This idea percolated in the back of their minds, but nothing came to fruition until 2016 when Jason caught wind of the news that an old Girl Scout camp in Gorham was about to hit the market. “We knew the property and the caretaker, and were really dreamy about it because of the growing trail system that was nearby,” says Kara. “We used to ride our bikes through the trails and think how cool it would be to own this place.” Their shared love of biking led them to become co-founders of the Coös Cycling Club, a local group that builds and maintains trails. Since then, it’s grown organically into a larger organization full of dedicated cyclists with a shared passion for riding and maintaining the trails. As the former camp ground is at the epicenter of the network, the locale was a natural fit for what’s now Hub North. Luckily, everything fell into place and once they bought the property, Kara and Jason spent the next two years bring their vision to life.
The pair are handy, to say the least, and have what Kara calls “nontraditional carpentry backgrounds” from years of building structures in far-off places without typical materials.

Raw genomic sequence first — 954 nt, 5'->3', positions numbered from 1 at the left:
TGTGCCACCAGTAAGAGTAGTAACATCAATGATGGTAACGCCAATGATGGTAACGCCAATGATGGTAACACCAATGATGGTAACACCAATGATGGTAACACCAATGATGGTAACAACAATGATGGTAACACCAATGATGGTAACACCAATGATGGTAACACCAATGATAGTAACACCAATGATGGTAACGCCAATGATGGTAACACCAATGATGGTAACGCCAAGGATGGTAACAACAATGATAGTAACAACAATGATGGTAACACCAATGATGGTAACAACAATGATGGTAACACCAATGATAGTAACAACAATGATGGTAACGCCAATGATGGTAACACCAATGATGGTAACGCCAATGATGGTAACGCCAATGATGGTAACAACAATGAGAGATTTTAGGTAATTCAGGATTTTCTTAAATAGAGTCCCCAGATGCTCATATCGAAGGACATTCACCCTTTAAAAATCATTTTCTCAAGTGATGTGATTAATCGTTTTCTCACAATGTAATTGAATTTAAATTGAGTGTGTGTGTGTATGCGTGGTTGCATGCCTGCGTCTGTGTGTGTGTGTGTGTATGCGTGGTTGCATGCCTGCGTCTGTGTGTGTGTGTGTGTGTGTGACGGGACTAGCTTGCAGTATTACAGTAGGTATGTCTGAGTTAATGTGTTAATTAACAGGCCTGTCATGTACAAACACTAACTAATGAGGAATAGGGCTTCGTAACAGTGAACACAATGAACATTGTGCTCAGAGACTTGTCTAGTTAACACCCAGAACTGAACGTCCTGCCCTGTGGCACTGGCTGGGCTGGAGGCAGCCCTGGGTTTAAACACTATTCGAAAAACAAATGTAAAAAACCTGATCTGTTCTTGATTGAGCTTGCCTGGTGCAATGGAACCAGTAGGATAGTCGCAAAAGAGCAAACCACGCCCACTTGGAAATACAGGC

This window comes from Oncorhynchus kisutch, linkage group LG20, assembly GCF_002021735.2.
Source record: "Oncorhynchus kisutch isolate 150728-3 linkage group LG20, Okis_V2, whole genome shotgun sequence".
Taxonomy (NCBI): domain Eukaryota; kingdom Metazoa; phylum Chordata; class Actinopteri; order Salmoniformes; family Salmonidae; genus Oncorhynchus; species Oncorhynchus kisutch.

“I worked on the construction crew at the Appalachian Mountain Club and learned how to build at the hut, carrying materials up and down the mountain using whatever was there. I was always sort of problem-solving with out-of-box objects,” says Kara. Working as Science Support Carpenters, Kara and Jason traveled to Antarctica for a number of years, once again using found objects to creatively solve problems. When they landed in Gorham, New Hampshire, their arsenal included a unique set of skills that served them well at Hub North. “That gave me a different perspective on building and how to use space and materials to make it into something better without ripping it all down,” says Kara. The Hub North aesthetic is, in a sense, equal parts handmade and restored, with plenty of room for something unexpected that somehow fits just right. In a word, it’s adventurous.
Accommodations at Hub North are divided into two categories: rooms at the lodge and glamping in a well-furnished yurt or a canvas bell tent. In the lodge, there are four rooms, communal bathrooms, a living area, and a spacious kitchen, which all have a rustic, mid-century modern design that’s comfortable and functional, with a little something special that you just can’t put your finger on. The glampsites are sprawled on the property’s expansive green space, with renovated bathrooms and showers built by Kara and Jason. The heart of this space is the pavilion, which has a large dining area with a fireplace, and a garage that was converted into a second communal kitchen.